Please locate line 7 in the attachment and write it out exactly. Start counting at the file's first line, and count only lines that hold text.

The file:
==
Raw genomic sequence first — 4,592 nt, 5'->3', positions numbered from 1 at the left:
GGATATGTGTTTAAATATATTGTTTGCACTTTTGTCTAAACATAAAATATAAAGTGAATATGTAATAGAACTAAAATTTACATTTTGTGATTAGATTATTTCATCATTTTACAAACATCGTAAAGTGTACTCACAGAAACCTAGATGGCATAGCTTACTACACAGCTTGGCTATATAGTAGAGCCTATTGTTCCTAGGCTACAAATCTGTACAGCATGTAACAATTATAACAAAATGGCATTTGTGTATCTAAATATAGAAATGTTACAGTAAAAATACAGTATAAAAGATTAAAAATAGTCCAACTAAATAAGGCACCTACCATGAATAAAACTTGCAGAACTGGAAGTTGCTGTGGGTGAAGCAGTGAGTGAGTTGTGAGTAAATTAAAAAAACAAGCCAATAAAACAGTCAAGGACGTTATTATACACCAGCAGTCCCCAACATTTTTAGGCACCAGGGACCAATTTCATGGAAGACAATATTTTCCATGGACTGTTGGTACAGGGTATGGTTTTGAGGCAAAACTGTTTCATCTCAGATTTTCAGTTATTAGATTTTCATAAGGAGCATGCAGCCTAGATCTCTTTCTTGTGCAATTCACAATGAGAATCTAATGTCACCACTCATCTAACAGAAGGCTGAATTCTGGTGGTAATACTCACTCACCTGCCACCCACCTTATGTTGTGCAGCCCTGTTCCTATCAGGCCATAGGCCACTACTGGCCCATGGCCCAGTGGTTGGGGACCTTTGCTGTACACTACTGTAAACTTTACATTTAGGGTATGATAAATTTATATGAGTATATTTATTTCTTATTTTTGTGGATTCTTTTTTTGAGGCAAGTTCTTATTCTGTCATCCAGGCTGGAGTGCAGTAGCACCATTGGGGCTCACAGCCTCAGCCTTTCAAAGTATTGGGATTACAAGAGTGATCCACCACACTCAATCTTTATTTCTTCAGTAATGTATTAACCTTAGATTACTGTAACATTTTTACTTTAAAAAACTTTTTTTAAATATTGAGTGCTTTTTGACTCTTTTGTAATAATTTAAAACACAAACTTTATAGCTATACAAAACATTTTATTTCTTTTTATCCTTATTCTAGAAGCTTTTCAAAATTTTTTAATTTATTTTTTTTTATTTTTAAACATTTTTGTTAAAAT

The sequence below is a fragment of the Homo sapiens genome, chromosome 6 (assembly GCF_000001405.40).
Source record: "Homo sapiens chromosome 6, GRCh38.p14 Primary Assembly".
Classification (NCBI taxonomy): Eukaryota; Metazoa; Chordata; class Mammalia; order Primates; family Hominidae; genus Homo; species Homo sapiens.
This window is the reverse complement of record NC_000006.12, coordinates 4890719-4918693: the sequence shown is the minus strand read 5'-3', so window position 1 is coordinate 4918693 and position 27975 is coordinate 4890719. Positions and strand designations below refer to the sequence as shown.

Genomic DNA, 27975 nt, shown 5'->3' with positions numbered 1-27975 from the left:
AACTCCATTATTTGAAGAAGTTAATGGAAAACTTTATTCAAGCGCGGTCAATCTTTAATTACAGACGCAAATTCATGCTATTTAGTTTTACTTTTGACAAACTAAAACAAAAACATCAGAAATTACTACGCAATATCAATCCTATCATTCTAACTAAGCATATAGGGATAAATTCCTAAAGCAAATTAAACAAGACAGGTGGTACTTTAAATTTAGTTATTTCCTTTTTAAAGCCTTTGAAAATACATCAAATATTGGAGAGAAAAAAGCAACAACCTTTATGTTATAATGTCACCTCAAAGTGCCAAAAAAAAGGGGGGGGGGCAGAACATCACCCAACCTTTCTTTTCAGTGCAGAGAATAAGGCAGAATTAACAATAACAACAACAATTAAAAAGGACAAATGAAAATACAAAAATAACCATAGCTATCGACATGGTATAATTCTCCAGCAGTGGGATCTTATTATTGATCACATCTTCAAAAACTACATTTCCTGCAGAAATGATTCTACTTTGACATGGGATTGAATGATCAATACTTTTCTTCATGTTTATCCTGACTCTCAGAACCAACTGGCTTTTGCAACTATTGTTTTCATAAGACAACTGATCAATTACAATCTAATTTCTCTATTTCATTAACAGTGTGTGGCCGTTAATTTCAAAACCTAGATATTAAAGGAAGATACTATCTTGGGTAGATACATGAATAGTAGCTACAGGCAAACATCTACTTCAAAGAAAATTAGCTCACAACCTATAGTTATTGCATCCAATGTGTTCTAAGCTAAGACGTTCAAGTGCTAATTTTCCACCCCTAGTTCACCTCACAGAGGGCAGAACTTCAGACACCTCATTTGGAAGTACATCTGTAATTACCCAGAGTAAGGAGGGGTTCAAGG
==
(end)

Genomic DNA, 27975 nt, shown 5'->3' with positions numbered 1-27975 from the left: